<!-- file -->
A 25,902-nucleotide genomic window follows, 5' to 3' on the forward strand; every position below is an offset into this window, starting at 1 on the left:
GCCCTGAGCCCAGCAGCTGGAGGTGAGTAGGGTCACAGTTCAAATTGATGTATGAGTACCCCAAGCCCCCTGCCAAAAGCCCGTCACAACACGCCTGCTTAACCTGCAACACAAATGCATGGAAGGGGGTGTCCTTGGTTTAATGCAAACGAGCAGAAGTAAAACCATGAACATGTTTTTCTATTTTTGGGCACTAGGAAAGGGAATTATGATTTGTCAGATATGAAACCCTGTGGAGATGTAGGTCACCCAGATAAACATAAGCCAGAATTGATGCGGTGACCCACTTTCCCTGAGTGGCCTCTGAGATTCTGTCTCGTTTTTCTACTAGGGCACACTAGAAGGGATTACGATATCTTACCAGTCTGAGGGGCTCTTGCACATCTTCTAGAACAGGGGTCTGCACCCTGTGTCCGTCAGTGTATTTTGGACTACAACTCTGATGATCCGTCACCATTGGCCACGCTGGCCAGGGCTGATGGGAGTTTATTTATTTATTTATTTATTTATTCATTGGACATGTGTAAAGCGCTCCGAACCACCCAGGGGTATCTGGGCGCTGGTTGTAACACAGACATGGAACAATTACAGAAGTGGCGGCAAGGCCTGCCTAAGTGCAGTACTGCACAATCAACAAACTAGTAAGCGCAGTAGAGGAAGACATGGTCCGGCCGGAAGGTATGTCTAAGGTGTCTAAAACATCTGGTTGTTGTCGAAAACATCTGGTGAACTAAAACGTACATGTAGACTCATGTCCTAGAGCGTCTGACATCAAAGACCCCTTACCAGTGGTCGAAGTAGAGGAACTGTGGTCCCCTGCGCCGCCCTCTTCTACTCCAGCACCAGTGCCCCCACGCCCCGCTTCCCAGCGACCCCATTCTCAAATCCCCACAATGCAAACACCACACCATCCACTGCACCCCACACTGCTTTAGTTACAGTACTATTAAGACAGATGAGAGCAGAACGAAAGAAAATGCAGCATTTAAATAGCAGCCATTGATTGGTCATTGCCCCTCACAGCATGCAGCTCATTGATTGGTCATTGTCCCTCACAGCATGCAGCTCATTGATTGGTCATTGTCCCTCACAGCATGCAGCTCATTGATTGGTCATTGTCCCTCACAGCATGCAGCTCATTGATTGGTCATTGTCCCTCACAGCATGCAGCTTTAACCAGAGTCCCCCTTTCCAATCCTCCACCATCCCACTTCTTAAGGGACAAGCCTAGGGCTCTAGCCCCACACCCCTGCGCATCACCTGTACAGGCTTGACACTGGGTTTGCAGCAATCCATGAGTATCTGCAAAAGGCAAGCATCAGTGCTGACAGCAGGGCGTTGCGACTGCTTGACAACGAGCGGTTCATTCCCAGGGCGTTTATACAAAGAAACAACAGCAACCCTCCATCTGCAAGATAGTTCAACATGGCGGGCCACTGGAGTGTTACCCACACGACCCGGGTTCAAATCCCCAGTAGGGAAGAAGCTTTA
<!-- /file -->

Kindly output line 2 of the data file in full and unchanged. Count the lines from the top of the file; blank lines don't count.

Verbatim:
GCCCTGAGCCCAGCAGCTGGAGGTGAGTAGGGTCACAGTTCAAATTGATGTATGAGTACCCCAAGCCCCCTGCCAAAAGCCCGTCACAACACGCCTGCTTAACCTGCAACACAAATGCATGGAAGGGGGTGTCCTTGGTTTAATGCAAACGAGCAGAAGTAAAACCATGAACATGTTTTTCTATTTTTGGGCACTAGGAAAGGGAATTATGATTTGTCAGATATGAAACCCTGTGGAGATGTAGGTCACCCAGATAAACATAAGCCAGAATTGATGCGGTGACCCACTTTCCCTGAGTGGCCTCTGAGATTCTGTCTCGTTTTTCTACTAGGGCACACTAGAAGGGATTACGATATCTTACCAGTCTGAGGGGCTCTTGCACATCTTCTAGAACAGGGGTCTGCACCCTGTGTCCGTCAGTGTATTTTGGACTACAACTCTGATGATCCGTCACCATTGGCCACGCTGGCCAGGGCTGATGGGAGTTTATTTATTTATTTATTTATTTATTCATTGGACATGTGTAAAGCGCTCCGAACCACCCAGGGGTATCTGGGCGCTGGTTGTAACACAGACATGGAACAATTACAGAAGTGGCGGCAAGGCCTGCCTAAGTGCAGTACTGCACAATCAACAAACTAGTAAGCGCAGTAGAGGAAGACATGGTCCGGCCGGAAGGTATGTCTAAGGTGTCTAAAACATCTGGTTGTTGTCGAAAACATCTGGTGAACTAAAACGTACATGTAGACTCATGTCCTAGAGCGTCTGACATCAAAGACCCCTTACCAGTGGTCGAAGTAGAGGAACTGTGGTCCCCTGCGCCGCCCTCTTCTACTCCAGCACCAGTGCCCCCACGCCCCGCTTCCCAGCGACCCCATTCTCAAATCCCCACAATGCAAACACCACACCATCCACTGCACCCCACACTGCTTTAGTTACAGTACTATTAAGACAGATGAGAGCAGAACGAAAGAAAATGCAGCATTTAAATAGCAGCCATTGATTGGTCATTGCCCCTCACAGCATGCAGCTCATTGATTGGTCATTGTCCCTCACAGCATGCAGCTCATTGATTGGTCATTGTCCCTCACAGCATGCAGCTCATTGATTGGTCATTGTCCCTCACAGCATGCAGCTCATTGATTGGTCATTGTCCCTCACAGCATGCAGCTTTAACCAGAGTCCCCCTTTCCAATCCTCCACCATCCCACTTCTTAAGGGACAAGCCTAGGGCTCTAGCCCCACACCCCTGCGCATCACCTGTACAGGCTTGACACTGGGTTTGCAGCAATCCATGAGTATCTGCAAAAGGCAAGCATCAGTGCTGACAGCAGGGCGTTGCGACTGCTTGACAACGAGCGGTTCATTCCCAGGGCGTTTATACAAAGAAACAACAGCAACCCTCCATCTGCAAGATAGTTCAACATGGCGGGCCACTGGAGTGTTACCCACACGACCCGGGTTCAAATCCCCAGTAGGGAAGAAGCTTTA